Compensation is paid for participation on special committees that are struck from time-to-time to consider various issues, at a level of remuneration established by the Board. In 2020, one special committee comprised of non-executive independent directors was established by the Board to evaluate the “2020 Cauchari Transaction” (as such term is defined in the Company’s Annual Information Form for the year ended December 31, 2020; see the Annual Information Form for further details of the transaction) (such special committee, the “2020 Special Committee”). Remuneration of US$1,000 per meeting was set for participation on the 2020 Special Committee.

Outstanding Share Based Awards and Option Based Awards

The following table sets forth information concerning all awards outstanding under the incentive plans of the Company at the end of the financial year ended December 31, 2020, including awards granted before the most recently completed financial year, to each of the directors who are not also a NEO.


– 2021 INFORMATION CIRCULAR17

 





 Option-based AwardsShare-based Awards, DSUs and RSUs
       Market or
 Number of     Market orpayout value of
 securities OptionsOptionsValue ofNumber ofpayout value ofshare-based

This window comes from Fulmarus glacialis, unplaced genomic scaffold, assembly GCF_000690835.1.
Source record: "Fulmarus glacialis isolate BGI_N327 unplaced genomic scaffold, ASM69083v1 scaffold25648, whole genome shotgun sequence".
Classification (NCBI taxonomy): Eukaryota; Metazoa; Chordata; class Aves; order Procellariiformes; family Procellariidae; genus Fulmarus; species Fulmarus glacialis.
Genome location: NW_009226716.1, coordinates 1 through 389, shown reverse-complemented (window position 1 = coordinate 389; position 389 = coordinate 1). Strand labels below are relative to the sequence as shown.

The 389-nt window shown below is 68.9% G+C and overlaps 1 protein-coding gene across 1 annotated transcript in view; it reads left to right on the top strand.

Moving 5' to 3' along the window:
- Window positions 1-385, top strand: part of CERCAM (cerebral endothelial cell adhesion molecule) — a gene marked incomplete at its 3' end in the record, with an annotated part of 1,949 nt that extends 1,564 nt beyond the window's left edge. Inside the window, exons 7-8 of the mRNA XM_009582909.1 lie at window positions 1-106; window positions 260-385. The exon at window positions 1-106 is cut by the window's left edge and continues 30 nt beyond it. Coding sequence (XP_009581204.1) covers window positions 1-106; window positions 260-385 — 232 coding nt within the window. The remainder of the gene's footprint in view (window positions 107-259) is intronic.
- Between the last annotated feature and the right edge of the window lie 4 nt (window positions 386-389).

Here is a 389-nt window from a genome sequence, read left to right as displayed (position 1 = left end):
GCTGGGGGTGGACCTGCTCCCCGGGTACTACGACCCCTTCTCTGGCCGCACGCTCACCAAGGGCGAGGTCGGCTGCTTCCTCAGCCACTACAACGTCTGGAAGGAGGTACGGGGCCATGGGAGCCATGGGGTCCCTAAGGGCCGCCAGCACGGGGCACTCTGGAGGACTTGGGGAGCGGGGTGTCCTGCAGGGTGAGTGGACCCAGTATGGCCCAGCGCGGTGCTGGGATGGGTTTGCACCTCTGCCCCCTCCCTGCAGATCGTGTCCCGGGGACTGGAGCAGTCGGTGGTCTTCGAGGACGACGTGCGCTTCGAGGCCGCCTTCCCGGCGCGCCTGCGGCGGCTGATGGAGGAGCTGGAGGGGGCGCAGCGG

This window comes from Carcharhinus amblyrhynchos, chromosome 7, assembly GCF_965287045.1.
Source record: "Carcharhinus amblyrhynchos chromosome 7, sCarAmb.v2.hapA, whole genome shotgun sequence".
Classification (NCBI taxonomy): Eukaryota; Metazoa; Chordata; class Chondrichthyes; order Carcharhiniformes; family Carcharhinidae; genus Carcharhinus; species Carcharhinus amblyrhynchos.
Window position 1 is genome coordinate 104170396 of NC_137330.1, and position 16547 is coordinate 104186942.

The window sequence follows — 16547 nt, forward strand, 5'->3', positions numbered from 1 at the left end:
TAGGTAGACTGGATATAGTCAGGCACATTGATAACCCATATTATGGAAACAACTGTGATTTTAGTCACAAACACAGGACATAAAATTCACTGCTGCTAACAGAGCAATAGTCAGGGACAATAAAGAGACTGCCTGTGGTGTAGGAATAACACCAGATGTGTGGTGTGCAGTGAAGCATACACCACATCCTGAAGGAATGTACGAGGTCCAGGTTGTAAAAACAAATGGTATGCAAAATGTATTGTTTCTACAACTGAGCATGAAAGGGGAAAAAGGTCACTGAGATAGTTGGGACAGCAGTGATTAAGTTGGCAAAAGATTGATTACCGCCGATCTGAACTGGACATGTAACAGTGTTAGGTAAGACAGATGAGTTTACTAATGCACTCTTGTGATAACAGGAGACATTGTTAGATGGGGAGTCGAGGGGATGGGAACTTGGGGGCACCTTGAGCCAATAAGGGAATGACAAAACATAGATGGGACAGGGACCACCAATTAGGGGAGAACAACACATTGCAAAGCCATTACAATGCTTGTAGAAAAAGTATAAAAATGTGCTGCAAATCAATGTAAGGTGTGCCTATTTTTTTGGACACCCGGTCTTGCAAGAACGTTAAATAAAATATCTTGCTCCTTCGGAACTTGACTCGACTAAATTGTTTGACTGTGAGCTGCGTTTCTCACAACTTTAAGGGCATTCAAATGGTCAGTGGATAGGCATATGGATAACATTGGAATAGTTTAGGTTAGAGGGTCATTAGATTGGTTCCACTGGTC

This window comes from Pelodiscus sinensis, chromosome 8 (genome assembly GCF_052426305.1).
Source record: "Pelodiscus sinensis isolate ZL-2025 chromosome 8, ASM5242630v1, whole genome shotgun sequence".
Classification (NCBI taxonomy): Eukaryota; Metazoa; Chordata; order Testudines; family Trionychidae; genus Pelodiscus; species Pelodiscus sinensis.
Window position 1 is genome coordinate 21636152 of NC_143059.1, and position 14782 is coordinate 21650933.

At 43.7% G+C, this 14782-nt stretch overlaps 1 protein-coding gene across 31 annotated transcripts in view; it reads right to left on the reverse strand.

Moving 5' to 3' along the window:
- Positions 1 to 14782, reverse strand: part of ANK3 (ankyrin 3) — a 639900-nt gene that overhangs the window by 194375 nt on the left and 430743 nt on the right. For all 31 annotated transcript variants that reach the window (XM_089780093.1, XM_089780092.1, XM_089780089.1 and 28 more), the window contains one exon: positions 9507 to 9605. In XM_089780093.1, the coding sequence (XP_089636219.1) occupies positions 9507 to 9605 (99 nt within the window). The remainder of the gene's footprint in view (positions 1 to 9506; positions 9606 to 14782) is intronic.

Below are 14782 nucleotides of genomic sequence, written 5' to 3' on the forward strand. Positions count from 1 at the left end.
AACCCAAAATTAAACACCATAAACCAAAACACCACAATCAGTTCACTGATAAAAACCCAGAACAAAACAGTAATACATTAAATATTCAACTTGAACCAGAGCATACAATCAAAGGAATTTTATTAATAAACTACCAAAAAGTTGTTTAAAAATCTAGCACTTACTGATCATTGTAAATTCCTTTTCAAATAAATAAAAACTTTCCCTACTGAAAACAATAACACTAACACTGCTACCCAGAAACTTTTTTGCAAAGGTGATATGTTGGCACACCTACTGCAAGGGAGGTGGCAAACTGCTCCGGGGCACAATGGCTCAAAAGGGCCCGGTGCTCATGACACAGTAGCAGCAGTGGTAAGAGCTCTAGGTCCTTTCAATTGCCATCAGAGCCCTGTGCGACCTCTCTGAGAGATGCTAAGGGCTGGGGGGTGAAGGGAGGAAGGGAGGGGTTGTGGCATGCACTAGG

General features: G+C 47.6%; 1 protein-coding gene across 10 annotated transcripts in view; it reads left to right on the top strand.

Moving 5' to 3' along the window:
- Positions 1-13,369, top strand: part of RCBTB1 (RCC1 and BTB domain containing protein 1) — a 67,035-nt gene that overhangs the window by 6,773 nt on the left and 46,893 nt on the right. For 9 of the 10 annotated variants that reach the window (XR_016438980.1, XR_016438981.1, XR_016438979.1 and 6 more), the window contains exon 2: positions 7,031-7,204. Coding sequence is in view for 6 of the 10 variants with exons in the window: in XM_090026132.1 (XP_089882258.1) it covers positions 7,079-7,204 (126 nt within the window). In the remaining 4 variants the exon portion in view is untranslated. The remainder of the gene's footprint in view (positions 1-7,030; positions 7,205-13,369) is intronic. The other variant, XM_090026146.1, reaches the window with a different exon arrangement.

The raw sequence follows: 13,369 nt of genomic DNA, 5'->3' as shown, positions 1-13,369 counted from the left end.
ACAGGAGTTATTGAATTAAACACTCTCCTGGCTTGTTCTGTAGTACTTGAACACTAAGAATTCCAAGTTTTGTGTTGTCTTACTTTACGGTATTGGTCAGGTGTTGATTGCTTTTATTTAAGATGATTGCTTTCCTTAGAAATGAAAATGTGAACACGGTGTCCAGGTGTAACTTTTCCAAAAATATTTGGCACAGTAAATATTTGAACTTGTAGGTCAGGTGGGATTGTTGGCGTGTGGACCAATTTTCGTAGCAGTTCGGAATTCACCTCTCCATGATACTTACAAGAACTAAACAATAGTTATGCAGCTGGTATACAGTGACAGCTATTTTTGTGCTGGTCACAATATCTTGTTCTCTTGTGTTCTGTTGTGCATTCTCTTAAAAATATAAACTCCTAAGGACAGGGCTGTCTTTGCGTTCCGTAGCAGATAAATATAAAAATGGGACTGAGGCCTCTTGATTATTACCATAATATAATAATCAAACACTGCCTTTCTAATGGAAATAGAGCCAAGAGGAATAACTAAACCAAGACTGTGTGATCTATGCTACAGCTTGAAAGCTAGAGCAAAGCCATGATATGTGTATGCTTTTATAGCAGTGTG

Name(1)underlying exercise expiration  unexercised in- shares or unitsshare-basedawards not
 unexercisedpricedatethe-moneyof shares thatawards thatpaid out or
 Options (#)(C$) Options (US$)(2)have nothave not vesteddistributed
     vested (#)(US$)(3)(US$)(3)
Fabiana Chubbs----24,571308,366-
Dr. Yuan Gao----16,096202,005-
George Ireland120,0002.35Mar 30, 20212,438,856112,5201,412,126-
 60,0004.90Apr 4, 2022    
 100,0008.05Sep 14, 2022    
Gabriel Rubacha40,0002.35Mar 30, 20211,913,225239,424(4)3,004,7714,169,449
 100,0005.00May 16, 2022    
 100,0008.05Sep 14, 2022    
Franco Mignacco100,0002.35Mar 30, 20211,879,160190,374(4)2,389,1932,208,235
 50,0004.90Apr 4, 2022    
 60,0008.05Sep 14, 2022    
Xiaoshen Wang60,0008.05Sep 14, 2022372,23848,936614,147-

 

Notes: 
(1)For Messrs. Evans and Kanellitsas refer to the Summary Compensation Table in this Circular. Messrs. Cohn, Kovavisarach and Fischer (all of whom ceased to be directors during the 2020 calendar year) did not hold any awards as of December 31, 2020.
(2)The value of unexercised “in-the-money options” is calculated on the basis of the difference between the closing price of the Common Shares on the NYSE on December 31, 2020 at US$12.55 and the exercise price of the Options, which is denominated in C$, translated into US$ using December 31, 2020 Bank of Canada US$/CDN$ exchange rate of 0.7854.
(3)The market value of unexercised share-based awards is calculated on the basis of the closing price of the Common Shares on the NYSE on December 31, 2020 of US$12.55.